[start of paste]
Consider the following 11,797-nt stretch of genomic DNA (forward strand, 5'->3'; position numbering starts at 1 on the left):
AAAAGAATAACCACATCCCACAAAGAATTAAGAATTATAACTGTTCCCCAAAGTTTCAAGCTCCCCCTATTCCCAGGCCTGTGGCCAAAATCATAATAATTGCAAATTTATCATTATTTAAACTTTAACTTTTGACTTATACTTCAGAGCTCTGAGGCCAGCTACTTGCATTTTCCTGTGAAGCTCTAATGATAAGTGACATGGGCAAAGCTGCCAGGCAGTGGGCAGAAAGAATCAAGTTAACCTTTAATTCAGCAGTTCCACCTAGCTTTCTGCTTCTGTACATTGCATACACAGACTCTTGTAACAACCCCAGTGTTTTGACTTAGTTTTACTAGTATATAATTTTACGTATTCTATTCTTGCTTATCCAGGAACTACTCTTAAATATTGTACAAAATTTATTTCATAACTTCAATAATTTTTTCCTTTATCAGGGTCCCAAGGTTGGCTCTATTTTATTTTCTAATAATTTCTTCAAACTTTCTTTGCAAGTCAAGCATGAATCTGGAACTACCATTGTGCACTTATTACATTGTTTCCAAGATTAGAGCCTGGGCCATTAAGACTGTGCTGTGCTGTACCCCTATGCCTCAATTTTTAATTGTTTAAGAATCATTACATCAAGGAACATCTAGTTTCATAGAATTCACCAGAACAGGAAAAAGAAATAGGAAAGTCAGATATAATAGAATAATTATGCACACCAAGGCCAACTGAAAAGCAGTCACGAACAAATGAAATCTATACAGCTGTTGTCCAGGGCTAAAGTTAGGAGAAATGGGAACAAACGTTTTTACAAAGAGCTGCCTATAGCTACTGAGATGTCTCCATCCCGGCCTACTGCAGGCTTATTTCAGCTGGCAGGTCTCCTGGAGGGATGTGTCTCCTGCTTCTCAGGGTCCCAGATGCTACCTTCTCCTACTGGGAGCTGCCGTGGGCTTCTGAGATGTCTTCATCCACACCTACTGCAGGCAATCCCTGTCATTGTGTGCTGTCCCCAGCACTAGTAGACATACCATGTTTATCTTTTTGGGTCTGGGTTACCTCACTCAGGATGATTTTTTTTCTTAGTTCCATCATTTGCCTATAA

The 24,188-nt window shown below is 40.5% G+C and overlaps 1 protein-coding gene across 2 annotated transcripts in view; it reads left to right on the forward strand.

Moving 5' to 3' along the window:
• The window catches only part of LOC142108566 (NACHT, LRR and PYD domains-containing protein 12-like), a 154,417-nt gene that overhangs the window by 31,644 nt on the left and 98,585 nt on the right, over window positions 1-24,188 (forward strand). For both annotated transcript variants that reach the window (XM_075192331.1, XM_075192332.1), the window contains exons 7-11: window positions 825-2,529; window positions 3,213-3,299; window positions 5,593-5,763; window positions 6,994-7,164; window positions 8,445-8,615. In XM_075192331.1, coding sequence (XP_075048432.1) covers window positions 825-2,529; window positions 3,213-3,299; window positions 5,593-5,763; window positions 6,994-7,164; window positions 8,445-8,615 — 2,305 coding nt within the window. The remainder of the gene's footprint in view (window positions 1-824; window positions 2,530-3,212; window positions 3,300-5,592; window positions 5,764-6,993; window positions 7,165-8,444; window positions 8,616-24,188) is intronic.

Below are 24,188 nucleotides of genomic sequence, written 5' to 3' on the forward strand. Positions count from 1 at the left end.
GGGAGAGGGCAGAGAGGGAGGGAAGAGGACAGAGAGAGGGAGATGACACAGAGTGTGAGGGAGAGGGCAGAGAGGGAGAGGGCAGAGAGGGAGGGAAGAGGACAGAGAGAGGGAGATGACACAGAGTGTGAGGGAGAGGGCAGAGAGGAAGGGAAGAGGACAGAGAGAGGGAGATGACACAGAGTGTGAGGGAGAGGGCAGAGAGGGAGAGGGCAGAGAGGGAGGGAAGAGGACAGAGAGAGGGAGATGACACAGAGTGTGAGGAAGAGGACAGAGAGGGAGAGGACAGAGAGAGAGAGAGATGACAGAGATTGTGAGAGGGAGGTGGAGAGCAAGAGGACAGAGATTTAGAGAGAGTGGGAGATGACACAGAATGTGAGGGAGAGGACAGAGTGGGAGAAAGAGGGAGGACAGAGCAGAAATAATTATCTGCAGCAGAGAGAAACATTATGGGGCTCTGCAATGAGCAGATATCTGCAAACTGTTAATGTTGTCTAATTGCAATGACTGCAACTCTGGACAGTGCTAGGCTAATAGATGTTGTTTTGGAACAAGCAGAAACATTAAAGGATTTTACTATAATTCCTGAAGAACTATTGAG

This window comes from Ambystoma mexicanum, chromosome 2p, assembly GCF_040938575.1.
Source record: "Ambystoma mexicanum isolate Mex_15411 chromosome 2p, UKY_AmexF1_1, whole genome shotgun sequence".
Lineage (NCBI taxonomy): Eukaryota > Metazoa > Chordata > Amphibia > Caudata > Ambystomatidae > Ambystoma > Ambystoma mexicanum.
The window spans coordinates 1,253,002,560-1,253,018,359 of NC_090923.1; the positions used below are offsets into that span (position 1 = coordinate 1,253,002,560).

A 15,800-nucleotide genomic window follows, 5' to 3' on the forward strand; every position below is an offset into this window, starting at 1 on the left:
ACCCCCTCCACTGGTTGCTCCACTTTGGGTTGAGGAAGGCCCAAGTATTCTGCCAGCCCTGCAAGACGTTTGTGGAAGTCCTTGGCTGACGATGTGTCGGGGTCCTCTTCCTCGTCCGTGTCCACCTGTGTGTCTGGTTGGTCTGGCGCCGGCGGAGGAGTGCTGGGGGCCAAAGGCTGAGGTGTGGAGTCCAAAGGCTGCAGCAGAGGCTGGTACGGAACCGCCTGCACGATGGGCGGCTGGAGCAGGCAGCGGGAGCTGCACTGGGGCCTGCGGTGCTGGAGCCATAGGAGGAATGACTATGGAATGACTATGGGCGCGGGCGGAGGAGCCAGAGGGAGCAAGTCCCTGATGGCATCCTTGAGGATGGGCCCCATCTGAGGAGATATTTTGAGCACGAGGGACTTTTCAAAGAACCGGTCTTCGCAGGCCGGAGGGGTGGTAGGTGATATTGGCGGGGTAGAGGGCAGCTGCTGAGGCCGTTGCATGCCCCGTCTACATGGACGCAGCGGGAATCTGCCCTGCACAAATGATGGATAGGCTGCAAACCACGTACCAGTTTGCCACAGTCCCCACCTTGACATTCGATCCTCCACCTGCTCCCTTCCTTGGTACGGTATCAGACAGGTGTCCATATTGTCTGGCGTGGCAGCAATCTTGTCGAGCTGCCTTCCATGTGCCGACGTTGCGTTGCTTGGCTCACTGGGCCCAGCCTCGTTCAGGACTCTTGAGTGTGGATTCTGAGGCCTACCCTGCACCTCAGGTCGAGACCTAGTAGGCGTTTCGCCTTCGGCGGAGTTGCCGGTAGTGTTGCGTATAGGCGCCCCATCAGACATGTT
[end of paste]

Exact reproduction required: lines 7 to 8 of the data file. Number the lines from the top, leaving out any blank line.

GGGAGAGGGCAGAGAGGGAGGGAAGAGGACAGAGAGAGGGAGATGACACAGAGTGTGAGGGAGAGGGCAGAGAGGGAGAGGGCAGAGAGGGAGGGAAGAGGACAGAGAGAGGGAGATGACACAGAGTGTGAGGGAGAGGGCAGAGAGGAAGGGAAGAGGACAGAGAGAGGGAGATGACACAGAGTGTGAGGGAGAGGGCAGAGAGGGAGAGGGCAGAGAGGGAGGGAAGAGGACAGAGAGAGGGAGATGACACAGAGTGTGAGGAAGAGGACAGAGAGGGAGAGGACAGAGAGAGAGAGAGATGACAGAGATTGTGAGAGGGAGGTGGAGAGCAAGAGGACAGAGATTTAGAGAGAGTGGGAGATGACACAGAATGTGAGGGAGAGGACAGAGTGGGAGAAAGAGGGAGGACAGAGCAGAAATAATTATCTGCAGCAGAGAGAAACATTATGGGGCTCTGCAATGAGCAGATATCTGCAAACTGTTAATGTTGTCTAATTGCAATGACTGCAACTCTGGACAGTGCTAGGCTAATAGATGTTGTTTTGGAACAAGCAGAAACATTAAAGGATTTTACTATAATTCCTGAAGAACTATTGAG

This window comes from Ambystoma mexicanum, chromosome 2p, assembly GCF_040938575.1.